The Case Against EV Tax Credits and Rebates

By Jeremy Anwyl February 22, 2011

2011 Honda Civic GX.jpg

The Honda Civic GX, powered by a natural gas engine, was named the greenest vehicle in America by the respected American Council for an Energy Efficient Economy (ACEEE) as Green Car Advisor Editor John O’Dell noted in a recent post. The high-profile Nissan Leaf tied for second place and the much-ballyhooed Chevrolet Volt ranked 13th. O’Dell interestingly points out that some of the list’s best performers are powered not by electric motors and batteries but by internal combustion engines, albeit sophisticated, high-tech ones. That's interesting but also troubling.

This country has placed an enormous bet on electric vehicle technologies, in particular batteries. I have nothing against EVs. They are cool. And I would be the first to note that battery technology has advanced more in the past five years than in the previous 150. In particular, it is the tax credits that bother me -- up to $7,500 an EV from the Feds and, here in California, another potential $5,000.

The problem is this:  When the government picks a technology, it crowds out development of other, potentially promising alternatives, like the compressed natural gas (CNG) engine used in the Honda Civic GX (above). CNG is not a new technology. I had friends who converted their vehicle to natural gas back in the Seventies. But how much are we hearing about it today? Or what about hydrogen fuel cells? A few years back, they were the stars of the major auto shows.  Were any fuel-cell vehicles on display at the recent Detroit auto show? No. Every automaker was busy touting EVs.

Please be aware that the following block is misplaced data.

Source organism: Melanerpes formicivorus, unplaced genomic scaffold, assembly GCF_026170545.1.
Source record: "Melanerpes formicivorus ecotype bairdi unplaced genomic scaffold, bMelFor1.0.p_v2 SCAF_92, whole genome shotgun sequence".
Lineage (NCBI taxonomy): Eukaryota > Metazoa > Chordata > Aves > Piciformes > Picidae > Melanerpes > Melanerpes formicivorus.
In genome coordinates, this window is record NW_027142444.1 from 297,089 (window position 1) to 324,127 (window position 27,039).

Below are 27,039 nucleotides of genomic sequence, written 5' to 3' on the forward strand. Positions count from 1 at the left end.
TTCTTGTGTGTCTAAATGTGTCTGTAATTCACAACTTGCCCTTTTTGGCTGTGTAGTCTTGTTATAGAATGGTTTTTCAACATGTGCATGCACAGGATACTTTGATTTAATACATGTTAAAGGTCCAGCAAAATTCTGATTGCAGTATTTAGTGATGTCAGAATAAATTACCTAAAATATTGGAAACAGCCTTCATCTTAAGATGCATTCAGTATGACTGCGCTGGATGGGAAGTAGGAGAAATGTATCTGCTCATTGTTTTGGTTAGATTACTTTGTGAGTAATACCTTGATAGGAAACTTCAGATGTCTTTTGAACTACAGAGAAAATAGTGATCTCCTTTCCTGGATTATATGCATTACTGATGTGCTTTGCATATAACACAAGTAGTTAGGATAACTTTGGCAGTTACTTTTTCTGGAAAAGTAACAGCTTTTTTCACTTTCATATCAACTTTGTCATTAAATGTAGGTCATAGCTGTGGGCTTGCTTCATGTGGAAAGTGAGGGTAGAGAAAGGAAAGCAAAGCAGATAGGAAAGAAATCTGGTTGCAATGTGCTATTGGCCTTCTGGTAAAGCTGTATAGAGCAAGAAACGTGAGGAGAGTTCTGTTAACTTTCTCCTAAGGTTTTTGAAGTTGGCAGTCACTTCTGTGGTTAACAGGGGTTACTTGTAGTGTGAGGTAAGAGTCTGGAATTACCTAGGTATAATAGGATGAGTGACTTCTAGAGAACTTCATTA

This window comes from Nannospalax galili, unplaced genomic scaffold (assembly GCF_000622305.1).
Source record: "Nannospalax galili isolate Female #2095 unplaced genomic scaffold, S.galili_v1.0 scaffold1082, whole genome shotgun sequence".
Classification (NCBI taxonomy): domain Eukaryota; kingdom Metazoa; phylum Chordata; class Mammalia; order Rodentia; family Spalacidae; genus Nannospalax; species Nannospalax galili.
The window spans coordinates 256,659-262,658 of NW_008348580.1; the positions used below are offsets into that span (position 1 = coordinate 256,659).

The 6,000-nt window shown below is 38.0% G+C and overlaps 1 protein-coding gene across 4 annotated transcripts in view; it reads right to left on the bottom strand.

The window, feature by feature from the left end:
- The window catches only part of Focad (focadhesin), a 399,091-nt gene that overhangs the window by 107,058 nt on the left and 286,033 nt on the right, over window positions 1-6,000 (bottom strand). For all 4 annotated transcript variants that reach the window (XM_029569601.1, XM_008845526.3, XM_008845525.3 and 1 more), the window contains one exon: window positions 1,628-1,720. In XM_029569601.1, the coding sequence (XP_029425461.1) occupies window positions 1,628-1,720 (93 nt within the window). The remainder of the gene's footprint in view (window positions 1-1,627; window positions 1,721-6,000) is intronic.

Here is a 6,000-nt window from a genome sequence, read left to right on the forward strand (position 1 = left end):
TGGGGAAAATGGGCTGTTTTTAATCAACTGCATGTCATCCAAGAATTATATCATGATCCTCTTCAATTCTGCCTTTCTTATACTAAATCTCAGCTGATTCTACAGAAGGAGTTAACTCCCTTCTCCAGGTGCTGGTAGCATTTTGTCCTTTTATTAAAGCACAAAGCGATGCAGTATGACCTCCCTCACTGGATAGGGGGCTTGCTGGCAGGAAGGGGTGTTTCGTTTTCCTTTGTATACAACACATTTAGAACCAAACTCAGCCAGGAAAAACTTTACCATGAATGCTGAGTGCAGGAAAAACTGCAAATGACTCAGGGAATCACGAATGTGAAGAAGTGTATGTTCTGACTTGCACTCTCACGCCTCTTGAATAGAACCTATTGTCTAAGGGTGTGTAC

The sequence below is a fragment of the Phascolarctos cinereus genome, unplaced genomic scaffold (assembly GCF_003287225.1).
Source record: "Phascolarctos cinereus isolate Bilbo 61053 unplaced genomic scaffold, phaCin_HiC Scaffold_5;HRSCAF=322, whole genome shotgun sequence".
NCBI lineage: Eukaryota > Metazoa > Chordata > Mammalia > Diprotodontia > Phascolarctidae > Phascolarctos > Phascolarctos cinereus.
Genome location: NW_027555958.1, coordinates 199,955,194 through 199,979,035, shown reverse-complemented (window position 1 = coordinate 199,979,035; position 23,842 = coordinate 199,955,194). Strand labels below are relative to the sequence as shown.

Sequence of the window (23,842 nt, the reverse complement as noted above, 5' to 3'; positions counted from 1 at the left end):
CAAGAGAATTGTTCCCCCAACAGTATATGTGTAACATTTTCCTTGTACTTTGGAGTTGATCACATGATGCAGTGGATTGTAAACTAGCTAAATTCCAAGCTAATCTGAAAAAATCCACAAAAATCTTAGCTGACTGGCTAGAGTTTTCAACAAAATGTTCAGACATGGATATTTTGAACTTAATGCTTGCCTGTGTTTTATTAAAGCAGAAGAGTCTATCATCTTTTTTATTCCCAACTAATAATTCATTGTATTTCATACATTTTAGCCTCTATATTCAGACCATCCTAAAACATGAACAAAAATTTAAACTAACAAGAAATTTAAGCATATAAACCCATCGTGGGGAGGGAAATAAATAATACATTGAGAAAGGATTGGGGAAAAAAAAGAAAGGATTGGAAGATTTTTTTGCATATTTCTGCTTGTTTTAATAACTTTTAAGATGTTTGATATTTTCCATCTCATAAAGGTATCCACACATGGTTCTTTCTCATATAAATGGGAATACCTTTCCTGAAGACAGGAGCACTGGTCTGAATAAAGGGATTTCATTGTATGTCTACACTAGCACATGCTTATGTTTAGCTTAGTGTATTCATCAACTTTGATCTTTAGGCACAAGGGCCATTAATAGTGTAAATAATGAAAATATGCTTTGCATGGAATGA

A second problem is that there is a Cash for Clunkers-like aspect to these tax credits.  Consumers buying Leafs and Volts right now are not that price sensitive. They are EV enthusiasts, early technology adopters. In other words, we are forking over deficit-funded dough to stimulate sales of vehicles that would be sold anyway. (Or in some cases, not sold.) Sure, at some point EVs are still too expensive to go mainstream. But is this the government’s (i.e. taxpayers’) problem?

ACEEE 2011 Greenest.jpg

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zanardi10 says: 5:29 PM, 02.22.11

I wholly agree. You'll be pilloried for your view, I fear, but I agree. I'd much rather see a gas tax increase and then let the various powertrains fight it out, than this tilting of the playing field. On the other hand, if a gas tax remains the political equivalent of the Cubs winning the World Series, then I can see an argument for EV spiffs. But philosophically, I still think you are right.


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